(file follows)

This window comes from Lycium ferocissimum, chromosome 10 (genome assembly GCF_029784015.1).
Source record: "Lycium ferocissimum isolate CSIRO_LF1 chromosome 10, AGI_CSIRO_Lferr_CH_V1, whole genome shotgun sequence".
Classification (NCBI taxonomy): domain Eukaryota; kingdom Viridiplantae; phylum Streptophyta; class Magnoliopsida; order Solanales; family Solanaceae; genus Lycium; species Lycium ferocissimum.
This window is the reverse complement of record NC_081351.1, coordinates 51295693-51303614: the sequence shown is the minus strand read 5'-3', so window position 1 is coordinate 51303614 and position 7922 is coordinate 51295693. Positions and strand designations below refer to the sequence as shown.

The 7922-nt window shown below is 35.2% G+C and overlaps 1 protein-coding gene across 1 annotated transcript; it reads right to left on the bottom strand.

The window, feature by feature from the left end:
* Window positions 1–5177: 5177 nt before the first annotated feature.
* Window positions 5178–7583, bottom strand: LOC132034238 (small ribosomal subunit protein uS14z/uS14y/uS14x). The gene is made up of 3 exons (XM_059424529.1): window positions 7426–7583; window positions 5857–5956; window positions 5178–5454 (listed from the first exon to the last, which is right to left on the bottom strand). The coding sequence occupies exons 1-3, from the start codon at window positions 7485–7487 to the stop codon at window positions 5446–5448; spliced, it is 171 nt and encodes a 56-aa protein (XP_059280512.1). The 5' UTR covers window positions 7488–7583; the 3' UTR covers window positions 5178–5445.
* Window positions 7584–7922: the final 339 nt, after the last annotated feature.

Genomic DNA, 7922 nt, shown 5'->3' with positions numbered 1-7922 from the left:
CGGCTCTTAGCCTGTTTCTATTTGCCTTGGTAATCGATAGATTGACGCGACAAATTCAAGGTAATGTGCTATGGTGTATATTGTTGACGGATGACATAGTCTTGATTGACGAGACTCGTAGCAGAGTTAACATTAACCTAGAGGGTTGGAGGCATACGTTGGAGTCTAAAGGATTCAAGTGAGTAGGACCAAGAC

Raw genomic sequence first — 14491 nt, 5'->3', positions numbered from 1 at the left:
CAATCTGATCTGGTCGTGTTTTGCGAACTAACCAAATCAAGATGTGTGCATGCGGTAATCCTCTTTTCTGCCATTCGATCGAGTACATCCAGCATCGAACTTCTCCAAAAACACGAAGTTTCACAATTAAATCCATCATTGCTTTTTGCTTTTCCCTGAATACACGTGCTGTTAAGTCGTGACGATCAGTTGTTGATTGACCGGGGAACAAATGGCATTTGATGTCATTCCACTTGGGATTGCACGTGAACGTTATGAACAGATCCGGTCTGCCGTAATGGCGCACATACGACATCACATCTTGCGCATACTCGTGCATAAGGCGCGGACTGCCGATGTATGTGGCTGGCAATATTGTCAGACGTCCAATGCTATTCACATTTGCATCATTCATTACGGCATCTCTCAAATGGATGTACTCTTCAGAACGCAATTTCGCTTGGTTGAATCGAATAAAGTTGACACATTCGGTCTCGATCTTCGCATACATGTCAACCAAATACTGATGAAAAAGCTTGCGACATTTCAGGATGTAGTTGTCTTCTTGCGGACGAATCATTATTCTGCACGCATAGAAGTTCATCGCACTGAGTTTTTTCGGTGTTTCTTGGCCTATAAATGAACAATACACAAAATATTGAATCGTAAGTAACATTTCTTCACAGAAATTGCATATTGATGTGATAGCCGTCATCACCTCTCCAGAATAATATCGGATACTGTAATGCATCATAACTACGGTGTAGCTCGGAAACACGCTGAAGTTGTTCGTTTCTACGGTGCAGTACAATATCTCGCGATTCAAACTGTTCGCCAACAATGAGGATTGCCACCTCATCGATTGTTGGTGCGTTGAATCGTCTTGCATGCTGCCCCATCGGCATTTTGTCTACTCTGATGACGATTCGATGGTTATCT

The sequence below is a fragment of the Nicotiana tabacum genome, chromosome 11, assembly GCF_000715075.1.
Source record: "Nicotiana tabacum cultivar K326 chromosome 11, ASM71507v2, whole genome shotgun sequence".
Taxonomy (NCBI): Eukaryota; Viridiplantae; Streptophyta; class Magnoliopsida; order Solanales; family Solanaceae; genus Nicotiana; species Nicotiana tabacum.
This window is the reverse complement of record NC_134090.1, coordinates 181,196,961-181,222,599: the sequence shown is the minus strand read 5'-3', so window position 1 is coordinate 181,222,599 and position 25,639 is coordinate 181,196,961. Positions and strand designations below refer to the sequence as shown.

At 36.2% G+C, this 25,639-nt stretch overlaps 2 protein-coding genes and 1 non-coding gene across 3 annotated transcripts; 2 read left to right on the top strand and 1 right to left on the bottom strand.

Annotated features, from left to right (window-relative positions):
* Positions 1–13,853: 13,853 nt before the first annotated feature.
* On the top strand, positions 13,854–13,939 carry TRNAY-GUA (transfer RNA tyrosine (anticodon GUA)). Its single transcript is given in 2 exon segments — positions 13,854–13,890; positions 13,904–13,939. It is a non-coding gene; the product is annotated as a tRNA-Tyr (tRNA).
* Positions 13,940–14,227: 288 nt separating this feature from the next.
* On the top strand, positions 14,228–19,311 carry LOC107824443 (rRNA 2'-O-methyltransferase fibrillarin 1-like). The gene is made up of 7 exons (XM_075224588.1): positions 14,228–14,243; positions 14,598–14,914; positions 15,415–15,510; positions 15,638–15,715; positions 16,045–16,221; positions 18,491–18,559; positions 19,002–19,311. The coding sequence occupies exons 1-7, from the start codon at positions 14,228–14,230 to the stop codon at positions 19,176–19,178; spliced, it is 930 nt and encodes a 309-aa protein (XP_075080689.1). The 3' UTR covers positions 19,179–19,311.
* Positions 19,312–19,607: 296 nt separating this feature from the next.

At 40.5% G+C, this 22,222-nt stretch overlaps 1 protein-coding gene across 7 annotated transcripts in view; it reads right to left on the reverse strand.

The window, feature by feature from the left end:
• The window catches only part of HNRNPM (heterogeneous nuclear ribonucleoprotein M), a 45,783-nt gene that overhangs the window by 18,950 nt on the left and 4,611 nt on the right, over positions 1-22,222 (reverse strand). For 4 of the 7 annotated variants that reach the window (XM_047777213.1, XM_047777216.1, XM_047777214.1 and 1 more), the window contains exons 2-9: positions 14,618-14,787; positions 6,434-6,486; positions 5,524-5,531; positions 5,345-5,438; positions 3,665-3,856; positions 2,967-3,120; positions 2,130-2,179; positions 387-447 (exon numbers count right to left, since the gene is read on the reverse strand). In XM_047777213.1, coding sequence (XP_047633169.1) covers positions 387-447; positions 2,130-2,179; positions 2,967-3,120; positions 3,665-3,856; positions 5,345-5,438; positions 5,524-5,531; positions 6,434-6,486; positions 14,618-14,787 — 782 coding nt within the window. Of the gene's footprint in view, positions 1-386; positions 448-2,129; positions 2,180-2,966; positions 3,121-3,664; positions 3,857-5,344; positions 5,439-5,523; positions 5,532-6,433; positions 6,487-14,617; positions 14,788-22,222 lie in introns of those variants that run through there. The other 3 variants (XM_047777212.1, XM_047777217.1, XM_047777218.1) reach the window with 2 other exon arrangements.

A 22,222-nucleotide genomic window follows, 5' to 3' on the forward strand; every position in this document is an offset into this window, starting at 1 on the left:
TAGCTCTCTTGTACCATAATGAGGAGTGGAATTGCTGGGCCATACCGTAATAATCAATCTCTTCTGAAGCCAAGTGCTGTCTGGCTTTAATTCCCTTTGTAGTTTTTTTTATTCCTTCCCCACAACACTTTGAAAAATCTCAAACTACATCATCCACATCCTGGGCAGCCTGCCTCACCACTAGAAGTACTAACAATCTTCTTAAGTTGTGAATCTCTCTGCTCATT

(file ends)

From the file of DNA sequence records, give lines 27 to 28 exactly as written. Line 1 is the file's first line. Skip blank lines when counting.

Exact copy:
• The window catches only part of HNRNPM (heterogeneous nuclear ribonucleoprotein M), a 45,783-nt gene that overhangs the window by 18,950 nt on the left and 4,611 nt on the right, over positions 1-22,222 (reverse strand). For 4 of the 7 annotated variants that reach the window (XM_047777213.1, XM_047777216.1, XM_047777214.1 and 1 more), the window contains exons 2-9: positions 14,618-14,787; positions 6,434-6,486; positions 5,524-5,531; positions 5,345-5,438; positions 3,665-3,856; positions 2,967-3,120; positions 2,130-2,179; positions 387-447 (exon numbers count right to left, since the gene is read on the reverse strand). In XM_047777213.1, coding sequence (XP_047633169.1) covers positions 387-447; positions 2,130-2,179; positions 2,967-3,120; positions 3,665-3,856; positions 5,345-5,438; positions 5,524-5,531; positions 6,434-6,486; positions 14,618-14,787 — 782 coding nt within the window. Of the gene's footprint in view, positions 1-386; positions 448-2,129; positions 2,180-2,966; positions 3,121-3,664; positions 3,857-5,344; positions 5,439-5,523; positions 5,532-6,433; positions 6,487-14,617; positions 14,788-22,222 lie in introns of those variants that run through there. The other 3 variants (XM_047777212.1, XM_047777217.1, XM_047777218.1) reach the window with 2 other exon arrangements.

A 22,222-nucleotide genomic window follows, 5' to 3' on the forward strand; every position in this document is an offset into this window, starting at 1 on the left: